I have frequently heard the argument made that increases in the minimum wage should always cause unemployment to rise since it increases the minimum cost of employing a worker. How true it is this statement and what variables affect the validity of the question?

The first two points to be examines are 1) is the state or city raising minimum wage in a situation in which there is a shortage(above equilibrium wage) or surplus(below equilibrium wage) of workers and 2) how many people are affected by the minimum wage increase compared to the total labor market. On the first point, places with a shortage of workers will not see a strain on hiring enforced by minimum wage increases as the market price of labor is already in excess of the minimum wage. This would be the case in a city like New York City where the cost of living makes lower-wage workers scarce because there is nobody willing to work at minimum wage when it is not enough to cover basic goods. On the converse, in a place with a flood of workers compares to employers such as a small town, the wages are below equilibrium so increases in minimum wage will cause unemployment as workers are costing more than the market will bear. The former case is illustrated by the above chart where the equilibrium price for a worker (P*) is above that of the minimum wage (P1). As a result, the quantity of workers desired by businesses(q1) is higher than those who will realistically work at said wages(q2). As a result, and increase in the minimum wage up the equilibrium point will have the effect of actually raising employment levels because some marginal workers will be desiring to work at the higher wages than at the previous minimum wage. Comparisons of employment rates in both low and high minimum wage states shows that there is little difference in employment levels between states which pay the minimum, such as Texas, and states which pay more, such as California and Oregon. The reason has to do with the low number of workers who make the minimum wage in the United States. which is 3% of all hourly workers in the United States. AS a result, the change in minimum wage ends up making 97% of all workers relatively less expensive since they are making less in real terms since the lowest level of compensation rises.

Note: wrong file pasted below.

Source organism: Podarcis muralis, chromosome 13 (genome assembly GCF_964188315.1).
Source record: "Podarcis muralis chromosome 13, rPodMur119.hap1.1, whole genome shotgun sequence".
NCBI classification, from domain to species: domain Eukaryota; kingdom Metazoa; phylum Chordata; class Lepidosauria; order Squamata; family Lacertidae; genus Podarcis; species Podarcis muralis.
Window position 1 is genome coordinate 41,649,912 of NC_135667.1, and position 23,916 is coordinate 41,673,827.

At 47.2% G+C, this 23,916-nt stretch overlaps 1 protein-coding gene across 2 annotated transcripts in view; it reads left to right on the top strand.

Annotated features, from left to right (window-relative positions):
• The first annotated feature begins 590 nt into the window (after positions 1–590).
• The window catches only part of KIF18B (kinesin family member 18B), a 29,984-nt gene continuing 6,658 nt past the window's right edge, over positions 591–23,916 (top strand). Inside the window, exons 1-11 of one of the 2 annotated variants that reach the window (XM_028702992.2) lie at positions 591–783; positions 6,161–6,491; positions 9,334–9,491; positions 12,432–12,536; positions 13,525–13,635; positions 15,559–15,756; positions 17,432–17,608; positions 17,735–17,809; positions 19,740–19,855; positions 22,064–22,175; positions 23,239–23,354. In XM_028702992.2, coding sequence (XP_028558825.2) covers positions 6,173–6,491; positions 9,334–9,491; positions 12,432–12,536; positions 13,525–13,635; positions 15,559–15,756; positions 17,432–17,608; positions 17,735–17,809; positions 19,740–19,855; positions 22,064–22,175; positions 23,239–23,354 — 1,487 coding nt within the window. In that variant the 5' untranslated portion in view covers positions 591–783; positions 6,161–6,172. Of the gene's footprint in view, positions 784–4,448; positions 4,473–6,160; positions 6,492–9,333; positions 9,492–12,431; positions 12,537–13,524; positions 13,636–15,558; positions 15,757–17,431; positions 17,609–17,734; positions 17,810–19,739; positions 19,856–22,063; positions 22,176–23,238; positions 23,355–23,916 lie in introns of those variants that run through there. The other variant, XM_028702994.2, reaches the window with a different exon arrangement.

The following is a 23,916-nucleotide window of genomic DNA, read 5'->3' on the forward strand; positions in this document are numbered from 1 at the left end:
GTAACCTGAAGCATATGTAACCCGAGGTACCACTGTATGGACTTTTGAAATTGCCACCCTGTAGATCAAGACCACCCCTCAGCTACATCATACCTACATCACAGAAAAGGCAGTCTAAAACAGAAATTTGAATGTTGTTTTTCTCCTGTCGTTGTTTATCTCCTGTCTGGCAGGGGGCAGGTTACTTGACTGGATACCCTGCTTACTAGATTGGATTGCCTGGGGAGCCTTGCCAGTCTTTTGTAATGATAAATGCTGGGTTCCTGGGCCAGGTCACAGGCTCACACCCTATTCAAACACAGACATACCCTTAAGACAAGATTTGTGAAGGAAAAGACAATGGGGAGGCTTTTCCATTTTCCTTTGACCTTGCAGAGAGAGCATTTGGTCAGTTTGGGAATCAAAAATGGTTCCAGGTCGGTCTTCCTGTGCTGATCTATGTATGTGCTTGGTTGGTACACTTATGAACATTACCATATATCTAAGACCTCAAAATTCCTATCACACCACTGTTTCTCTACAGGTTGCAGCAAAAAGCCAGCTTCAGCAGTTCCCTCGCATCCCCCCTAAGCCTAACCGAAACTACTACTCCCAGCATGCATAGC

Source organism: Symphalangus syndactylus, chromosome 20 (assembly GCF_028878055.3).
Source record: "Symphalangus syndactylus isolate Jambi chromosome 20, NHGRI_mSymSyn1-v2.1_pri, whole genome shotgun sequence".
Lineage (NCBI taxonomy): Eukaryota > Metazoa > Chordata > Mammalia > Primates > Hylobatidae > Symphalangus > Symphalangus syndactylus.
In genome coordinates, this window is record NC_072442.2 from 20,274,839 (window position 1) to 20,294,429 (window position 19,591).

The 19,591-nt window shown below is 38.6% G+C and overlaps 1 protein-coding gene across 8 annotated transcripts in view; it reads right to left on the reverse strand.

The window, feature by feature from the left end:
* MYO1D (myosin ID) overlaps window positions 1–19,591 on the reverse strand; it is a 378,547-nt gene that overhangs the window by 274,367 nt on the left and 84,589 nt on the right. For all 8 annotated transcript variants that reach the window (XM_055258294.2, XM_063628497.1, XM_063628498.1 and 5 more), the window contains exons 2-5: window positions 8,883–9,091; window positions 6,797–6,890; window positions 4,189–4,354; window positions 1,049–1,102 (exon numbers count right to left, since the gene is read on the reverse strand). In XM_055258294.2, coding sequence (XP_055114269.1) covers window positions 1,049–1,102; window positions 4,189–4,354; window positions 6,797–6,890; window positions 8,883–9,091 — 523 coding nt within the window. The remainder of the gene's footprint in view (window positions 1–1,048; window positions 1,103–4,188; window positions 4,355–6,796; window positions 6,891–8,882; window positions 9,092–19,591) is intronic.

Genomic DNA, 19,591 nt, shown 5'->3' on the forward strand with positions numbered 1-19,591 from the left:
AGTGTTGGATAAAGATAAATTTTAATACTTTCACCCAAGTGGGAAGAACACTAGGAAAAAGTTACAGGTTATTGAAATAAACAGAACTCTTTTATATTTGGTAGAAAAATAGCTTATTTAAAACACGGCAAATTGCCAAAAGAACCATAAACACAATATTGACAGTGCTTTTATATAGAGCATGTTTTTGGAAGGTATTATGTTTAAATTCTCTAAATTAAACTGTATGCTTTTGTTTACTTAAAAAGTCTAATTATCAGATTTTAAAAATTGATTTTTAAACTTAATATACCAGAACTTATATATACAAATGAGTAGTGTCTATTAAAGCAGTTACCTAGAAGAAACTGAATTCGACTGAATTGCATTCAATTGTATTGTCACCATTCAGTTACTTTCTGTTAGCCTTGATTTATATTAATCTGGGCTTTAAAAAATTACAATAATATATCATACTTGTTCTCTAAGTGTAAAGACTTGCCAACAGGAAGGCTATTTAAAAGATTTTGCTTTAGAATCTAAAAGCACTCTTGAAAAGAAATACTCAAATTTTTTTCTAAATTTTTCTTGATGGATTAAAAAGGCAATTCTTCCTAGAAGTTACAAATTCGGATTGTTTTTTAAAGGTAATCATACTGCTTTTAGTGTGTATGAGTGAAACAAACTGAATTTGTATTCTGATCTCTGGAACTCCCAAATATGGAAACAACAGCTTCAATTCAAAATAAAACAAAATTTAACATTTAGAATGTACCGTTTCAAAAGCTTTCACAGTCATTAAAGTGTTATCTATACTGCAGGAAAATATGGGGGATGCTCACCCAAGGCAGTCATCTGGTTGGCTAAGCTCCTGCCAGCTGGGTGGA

Comparing states with high than Federal minimum wage and those with lower than federal minimum wage on employment levels reveals the following (data taken from the Bureau of Labor Statistics) shows that the thirteen states plus DC which have higher than federal minimum wages average 10.25% unemployment. The nine with lower minimum wages than federal average 8.8% unemployment. While this is a bit higher, it also reflects a difference in the characteristics of the two types of states which deflates the unemployment figures. The higher wage states tended to be more adversely affected by the housing collapse and outsourcing of manufacturing becuase they were more urbanized and industrial states such as MI, CA, RI, OH while the low wage states are Southern states and other states with larger farm populations which are not in the unemployment numbers such as AR, KS, WY, AL, LA, MS. Of the high wage state 43% were below the national unemployment rate and 55.6% of low wage states were below the national unemployment rate. In short, there is a slight increase in unemployment caused by minimum wage on the aggregate level, but it is mostly a function of low wages in a lot of the nation and it is not universally true that unemployment causes increased unemployment in all situations